Marcus_Halberstram, what's your opinion? Comment below:

You need to be honest with yourself and do a cold hard truth assessment of why you failed at the MF role. It is unusual for them to push someone out, even for performance reasons. So that is very valuable feedback you've gotten from the universe. Need to see that, understand that, pull it apart. Engine was smoking and caught fire. Time to take it apart and rebuild.

Something in your "how to be a beast" manual was right on the money - that's how you got there in the first place. But other areas had structural issues. Thats 100% normal. For you to have gotten there in the first place means you're at a level where anything is repairable.

Figure out the answer. Fix it. There is nothing in life that isn't fixable.

This is a game of continuous improvement. Recursive optimization. Maybe this one area that when fixed makes you superhuman? This feedback is very valuable. Don't gloss over it.

Set backs only feel like set backs in the moment. If you're dynamically adapting, it always turns into a massive net positive. It's okay to feel bad and beat yourself up over it, that feeling is what neurologically drills into you that "this is not an outcome to be repeated." You're innately a winner, that's why it feels so devastating.

PM me if you want to talk through what went wrong and how to fix it and how/if/when to get back into the industry.

Array
  • 8
  • Managing Director in IB-M&A
Jan 20, 2022 - 5:15pm

I went through a very similar situation many years back.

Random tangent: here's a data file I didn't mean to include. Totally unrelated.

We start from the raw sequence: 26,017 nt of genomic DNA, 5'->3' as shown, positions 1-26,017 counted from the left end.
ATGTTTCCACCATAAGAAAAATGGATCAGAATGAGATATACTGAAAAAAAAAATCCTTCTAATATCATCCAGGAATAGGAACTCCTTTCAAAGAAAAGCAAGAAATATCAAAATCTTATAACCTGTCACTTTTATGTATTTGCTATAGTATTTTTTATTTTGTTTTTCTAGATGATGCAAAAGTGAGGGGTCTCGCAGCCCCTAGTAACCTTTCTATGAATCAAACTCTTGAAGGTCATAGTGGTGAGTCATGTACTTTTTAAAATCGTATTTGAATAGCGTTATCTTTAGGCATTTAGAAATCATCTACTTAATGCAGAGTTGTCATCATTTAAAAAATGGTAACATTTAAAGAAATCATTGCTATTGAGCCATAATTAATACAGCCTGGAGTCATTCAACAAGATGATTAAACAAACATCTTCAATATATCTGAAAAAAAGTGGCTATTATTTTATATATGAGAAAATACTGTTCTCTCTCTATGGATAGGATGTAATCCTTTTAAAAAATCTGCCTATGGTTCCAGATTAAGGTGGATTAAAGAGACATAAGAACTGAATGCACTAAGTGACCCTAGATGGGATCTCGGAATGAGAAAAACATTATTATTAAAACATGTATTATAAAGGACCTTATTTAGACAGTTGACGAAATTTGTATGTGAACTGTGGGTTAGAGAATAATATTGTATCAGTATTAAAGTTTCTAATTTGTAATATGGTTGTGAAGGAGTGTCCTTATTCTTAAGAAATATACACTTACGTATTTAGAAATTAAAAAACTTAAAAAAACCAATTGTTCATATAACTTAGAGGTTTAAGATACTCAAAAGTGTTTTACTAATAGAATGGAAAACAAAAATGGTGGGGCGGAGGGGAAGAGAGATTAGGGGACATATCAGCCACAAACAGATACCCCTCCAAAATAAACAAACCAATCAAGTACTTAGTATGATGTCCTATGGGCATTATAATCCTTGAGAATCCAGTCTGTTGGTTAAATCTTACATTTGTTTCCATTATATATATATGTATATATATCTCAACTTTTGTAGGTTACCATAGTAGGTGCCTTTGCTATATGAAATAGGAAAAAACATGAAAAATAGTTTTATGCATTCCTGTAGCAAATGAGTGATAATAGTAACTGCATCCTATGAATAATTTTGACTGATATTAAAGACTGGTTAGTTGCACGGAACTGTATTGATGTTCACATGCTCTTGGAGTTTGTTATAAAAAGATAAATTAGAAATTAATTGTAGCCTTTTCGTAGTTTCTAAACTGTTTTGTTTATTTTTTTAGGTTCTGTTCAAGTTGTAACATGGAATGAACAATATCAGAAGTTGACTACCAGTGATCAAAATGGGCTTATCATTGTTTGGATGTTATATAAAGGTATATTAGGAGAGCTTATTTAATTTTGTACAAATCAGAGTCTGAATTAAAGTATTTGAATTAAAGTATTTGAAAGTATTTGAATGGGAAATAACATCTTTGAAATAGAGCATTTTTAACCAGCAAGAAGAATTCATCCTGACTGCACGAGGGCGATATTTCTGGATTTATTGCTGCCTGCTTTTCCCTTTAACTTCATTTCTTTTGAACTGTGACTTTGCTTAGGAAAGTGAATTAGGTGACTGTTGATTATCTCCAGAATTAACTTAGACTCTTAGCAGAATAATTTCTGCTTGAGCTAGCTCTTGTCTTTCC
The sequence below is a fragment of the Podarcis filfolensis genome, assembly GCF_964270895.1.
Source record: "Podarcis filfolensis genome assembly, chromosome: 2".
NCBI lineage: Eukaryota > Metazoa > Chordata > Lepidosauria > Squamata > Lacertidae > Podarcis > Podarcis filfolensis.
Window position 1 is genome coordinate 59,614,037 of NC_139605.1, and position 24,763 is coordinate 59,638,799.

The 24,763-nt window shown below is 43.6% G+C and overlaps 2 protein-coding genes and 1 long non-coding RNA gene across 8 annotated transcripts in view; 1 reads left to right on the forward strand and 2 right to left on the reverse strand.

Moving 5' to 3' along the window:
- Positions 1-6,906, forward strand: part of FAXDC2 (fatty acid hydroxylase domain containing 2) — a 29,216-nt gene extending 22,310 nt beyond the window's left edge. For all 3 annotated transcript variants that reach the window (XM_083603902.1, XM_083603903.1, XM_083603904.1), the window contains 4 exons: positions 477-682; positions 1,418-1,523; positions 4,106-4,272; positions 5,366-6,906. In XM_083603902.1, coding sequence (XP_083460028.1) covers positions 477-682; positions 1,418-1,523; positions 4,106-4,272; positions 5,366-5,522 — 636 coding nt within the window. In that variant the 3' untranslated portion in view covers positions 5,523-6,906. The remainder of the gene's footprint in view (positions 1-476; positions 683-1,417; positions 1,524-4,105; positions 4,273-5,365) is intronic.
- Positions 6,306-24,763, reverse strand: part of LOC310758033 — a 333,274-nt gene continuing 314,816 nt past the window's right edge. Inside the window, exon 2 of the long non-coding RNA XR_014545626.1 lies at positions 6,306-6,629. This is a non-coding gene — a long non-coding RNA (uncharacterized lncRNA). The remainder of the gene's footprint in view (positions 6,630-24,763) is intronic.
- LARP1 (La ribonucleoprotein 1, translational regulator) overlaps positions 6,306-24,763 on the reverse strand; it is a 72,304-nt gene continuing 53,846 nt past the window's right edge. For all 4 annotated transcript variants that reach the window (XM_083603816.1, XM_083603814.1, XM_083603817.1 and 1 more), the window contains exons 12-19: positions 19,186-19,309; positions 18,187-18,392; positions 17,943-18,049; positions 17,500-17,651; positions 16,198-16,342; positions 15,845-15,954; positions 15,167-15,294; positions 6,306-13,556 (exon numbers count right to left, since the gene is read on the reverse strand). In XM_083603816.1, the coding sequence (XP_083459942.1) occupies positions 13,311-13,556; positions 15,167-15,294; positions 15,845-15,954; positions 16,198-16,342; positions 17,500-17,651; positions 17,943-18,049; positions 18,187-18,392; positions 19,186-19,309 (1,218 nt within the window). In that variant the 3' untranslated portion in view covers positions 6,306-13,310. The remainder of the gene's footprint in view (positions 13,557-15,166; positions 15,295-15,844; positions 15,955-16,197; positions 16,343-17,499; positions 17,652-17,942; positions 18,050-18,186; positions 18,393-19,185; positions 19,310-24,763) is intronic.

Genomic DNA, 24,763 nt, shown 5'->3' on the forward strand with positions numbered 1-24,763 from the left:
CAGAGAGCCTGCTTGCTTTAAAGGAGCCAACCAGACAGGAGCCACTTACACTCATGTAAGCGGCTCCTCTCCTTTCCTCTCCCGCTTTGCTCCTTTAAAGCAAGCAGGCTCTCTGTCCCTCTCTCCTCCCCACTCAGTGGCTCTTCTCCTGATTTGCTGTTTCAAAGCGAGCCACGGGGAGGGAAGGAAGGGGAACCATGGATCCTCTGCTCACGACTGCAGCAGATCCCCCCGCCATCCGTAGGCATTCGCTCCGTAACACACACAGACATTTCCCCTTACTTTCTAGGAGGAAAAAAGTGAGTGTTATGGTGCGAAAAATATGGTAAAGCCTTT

Honestly impressed you found another job this quickly. When I did my disastrous brief stint in PE, under a truly terrible Partner, I seriously contemplated suicide. And even after a good night's sleep, considered just giving up on life and becoming a NEET. Embarrassingly, I made a rage post on WSO about the Partner, before quickly deleting it.

Thankfully I had a good group of friends who talked me off the ledge, and I decided to go back to IB. While my problem was with a bad firm, and my experience not at all indicative of most PE firms, it had nonetheless soured me on the industry.

Since you say that money is a significant motivator for you, and you aren't satisfied with $150k, maybe consider IB?

The guys from my Analyst class who are now Partner/Principal at Megafunds likely make more than me, but unless you have an ex-wife leeching a significant chunk of your income or an egregious drug habit, you will find it difficult to spend your all-in comp if you get to the MD level and are reasonably competent at your job.

Jan 21, 2022 - 8:40am
HFANALYST84, what's your opinion? Comment below: